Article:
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Friday | 23 January, 2009 | 7:41 am

Keeping them safe

By John Loos

January 2009- In any press brake application, the quality and the reliability of the press brake is paramount. But with applications that affect the safety of American troops overseas, such as underarmor for Humvee vehicles, there's perhaps a heightened need for precision and productivity.

BAE Systems Inc., Rockville, Md., an aerospace and defense company, has enlisted a small army of Proform press brakes from Cincinnati Inc., Harrison, Ohio, to help meet a newfound demand for military vehicle armor. Using six 90-ton Proforms and three 350-ton machines, BAE doubled its daily output of truck armor sets in the last two years from 40 to 80.

Consistent standards
With up-armor from BAE Systems, a military vehicle has the potential to absorb the direct blast from a land mine enough to save the lives of its passengers. It does this by creating V-shaped undersides that deflect the brunt of ground blasts away from passenger compartments. In fact, up-armored Humvees are 2,000 pounds heavier than a non-up-armored vehicle.

When you consider the only non-automated aspect of the up-armor's manufacture is the press brake, the need for accurate and consistent bends is absolute. Because of this, BAE Systems standardized its operations onto the Proform model.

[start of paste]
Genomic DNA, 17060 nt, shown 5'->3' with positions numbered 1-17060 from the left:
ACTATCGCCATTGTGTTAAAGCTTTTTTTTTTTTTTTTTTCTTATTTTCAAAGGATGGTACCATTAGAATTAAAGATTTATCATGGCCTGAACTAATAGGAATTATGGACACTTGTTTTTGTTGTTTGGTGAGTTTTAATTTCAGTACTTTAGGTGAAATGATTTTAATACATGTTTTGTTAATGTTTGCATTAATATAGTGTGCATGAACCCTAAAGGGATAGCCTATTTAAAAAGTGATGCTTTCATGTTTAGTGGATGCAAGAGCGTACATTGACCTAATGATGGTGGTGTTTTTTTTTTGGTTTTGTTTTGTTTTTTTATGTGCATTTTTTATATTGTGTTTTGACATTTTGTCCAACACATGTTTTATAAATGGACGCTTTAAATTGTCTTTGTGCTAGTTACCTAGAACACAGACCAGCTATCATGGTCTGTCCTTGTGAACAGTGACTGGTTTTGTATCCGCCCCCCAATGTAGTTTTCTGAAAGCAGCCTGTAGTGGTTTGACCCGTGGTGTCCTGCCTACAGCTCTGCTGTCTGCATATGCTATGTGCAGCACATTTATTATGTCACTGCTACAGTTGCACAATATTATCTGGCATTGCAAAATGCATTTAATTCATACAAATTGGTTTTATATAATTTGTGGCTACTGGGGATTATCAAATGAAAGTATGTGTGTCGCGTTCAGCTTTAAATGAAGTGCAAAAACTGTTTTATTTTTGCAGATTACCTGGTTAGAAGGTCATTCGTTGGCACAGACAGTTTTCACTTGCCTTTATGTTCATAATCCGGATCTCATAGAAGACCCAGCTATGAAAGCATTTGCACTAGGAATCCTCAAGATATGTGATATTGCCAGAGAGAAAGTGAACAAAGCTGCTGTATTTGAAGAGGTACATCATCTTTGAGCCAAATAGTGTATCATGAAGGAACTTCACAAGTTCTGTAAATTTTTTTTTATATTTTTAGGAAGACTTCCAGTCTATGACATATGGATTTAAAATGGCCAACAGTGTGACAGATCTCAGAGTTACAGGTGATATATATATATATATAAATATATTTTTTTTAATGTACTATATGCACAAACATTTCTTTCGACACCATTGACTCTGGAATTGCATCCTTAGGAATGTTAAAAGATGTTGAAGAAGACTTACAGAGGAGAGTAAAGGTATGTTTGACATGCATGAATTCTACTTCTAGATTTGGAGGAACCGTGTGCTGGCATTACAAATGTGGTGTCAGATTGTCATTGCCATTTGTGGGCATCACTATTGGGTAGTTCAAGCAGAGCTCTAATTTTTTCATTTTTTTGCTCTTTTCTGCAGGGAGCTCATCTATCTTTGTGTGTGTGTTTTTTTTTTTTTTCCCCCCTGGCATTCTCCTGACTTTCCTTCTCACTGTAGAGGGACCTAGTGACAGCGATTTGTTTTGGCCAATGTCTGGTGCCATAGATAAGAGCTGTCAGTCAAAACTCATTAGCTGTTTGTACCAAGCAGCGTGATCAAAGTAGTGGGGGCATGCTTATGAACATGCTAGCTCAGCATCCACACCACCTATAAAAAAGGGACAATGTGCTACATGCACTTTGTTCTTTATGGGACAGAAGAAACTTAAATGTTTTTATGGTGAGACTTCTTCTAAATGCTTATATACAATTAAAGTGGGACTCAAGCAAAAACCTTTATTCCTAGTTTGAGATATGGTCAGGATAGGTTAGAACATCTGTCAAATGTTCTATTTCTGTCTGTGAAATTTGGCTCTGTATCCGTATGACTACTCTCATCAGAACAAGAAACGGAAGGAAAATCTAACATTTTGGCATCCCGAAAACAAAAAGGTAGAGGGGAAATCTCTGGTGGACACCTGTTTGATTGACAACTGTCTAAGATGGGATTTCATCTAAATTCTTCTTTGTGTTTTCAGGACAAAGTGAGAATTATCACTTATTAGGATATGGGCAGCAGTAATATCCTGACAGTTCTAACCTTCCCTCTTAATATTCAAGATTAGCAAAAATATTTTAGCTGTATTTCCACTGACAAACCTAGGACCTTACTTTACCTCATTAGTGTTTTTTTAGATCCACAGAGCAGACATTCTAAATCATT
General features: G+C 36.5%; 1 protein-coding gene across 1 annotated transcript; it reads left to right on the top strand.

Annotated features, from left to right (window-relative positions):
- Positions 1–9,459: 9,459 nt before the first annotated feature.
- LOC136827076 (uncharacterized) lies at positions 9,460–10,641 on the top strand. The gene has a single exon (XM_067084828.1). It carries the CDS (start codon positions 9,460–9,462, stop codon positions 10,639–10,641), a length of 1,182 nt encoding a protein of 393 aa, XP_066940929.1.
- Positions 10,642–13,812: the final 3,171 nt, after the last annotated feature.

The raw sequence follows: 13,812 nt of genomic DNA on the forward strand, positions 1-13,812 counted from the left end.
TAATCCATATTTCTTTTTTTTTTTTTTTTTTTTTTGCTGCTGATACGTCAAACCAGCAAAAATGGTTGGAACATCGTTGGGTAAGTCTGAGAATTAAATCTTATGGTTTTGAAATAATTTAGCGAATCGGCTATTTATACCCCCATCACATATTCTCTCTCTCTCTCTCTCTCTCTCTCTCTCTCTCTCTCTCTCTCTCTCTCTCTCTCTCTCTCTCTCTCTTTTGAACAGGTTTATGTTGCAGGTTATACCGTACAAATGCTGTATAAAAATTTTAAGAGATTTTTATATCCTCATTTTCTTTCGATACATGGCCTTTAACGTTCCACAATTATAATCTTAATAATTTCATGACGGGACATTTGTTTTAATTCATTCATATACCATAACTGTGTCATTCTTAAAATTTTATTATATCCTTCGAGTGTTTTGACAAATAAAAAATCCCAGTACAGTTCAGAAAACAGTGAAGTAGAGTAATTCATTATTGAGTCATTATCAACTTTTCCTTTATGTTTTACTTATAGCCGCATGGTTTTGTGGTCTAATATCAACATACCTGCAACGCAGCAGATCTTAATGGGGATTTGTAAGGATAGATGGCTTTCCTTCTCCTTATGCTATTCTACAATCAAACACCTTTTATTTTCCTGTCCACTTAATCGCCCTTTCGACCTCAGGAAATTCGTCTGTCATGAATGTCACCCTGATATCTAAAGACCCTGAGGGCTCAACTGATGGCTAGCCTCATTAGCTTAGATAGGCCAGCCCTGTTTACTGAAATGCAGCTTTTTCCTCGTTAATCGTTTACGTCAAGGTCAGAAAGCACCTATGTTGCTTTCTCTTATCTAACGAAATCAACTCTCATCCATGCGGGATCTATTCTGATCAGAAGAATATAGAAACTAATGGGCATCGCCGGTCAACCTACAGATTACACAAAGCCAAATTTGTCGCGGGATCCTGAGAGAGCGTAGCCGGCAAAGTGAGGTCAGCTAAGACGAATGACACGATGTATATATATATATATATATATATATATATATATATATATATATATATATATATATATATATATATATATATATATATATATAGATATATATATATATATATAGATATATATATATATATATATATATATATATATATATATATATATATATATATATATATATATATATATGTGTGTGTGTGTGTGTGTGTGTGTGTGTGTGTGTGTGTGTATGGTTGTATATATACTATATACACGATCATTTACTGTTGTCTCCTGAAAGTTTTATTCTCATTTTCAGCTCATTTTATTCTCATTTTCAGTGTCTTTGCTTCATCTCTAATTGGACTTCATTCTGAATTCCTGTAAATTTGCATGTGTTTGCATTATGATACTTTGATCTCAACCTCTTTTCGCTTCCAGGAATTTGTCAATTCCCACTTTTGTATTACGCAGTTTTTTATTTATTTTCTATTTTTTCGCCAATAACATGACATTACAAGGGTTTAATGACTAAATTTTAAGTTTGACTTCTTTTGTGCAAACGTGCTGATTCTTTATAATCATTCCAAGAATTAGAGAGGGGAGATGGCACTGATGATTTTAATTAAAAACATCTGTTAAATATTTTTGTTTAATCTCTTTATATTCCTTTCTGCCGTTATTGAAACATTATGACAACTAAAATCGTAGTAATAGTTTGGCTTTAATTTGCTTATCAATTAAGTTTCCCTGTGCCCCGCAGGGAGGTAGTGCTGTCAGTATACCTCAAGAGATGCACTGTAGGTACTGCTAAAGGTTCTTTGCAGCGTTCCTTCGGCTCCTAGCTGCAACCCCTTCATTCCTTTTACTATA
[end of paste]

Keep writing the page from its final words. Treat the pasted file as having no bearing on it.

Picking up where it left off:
"[BAE Systems] needs a machine that brings a lot of quality, not just in the manufacturing tolerance but from machine to machine," says Ed Bosse, marketing manager for Cincinnati, noting that BAE works exclusively with his company's Proform press brakes. "I think that's a key piece. The standards are applicable all across the models of Cincinnati's Proform line. You can always have a quality product within itself, but between each machine that comes off production, how does that match up to overall standards?"

The Proform press brake line is one of three in Cincinnati"s product offering, the others being the Autoform+ and Maxform lines. Proform press brakes come in 14 model sizes, ranging from 60 tons to 2,000 tons, and they feature adjustable stroke length, full tonnage throughout the stroke, +/-0.001-inch ram repeatability and a smart graphical control featuring a touch-screen interface. The PC-based control uses 3-D graphics to enhance setup speeds and optimize bending.

Swift response
It's one thing to offer customization of your machinery, but to do so without any detriment to lead times is an extra advantage for companies like BAE Systems that havc heavy production needs and little time to spare.

"I think the best part of Proform's capability is that the lead time for shipments of the machinery, for the most part, is not adversely affected," says Bosse. "We have built-in versatility in our manufacturing processes to handle a wide variety of machine options, so we can solve or satisfy a customer's application or manufacturing capability. Even down to the last step in the process, we can make it any color you want."

Because of this manufacturing flexibility, Proform has not only served militaristic applications, but food service industry applications such as grills, deep fryers, exhaust fans and countertops.

But for Bosse, as satisfying as it is serving those unique industries, there's something particularly fulfilling about helping keep troops safe, as with BAE Systems' up-armor application.

"The defense effort during the last year or so has been a highly visible topic considering the costs we've had to absorb in Iraq," says Bosse. "[The BAE Systems' application] was one that makes you feel good. Being able to contribute to that effort and be part of that program is a great feeling."

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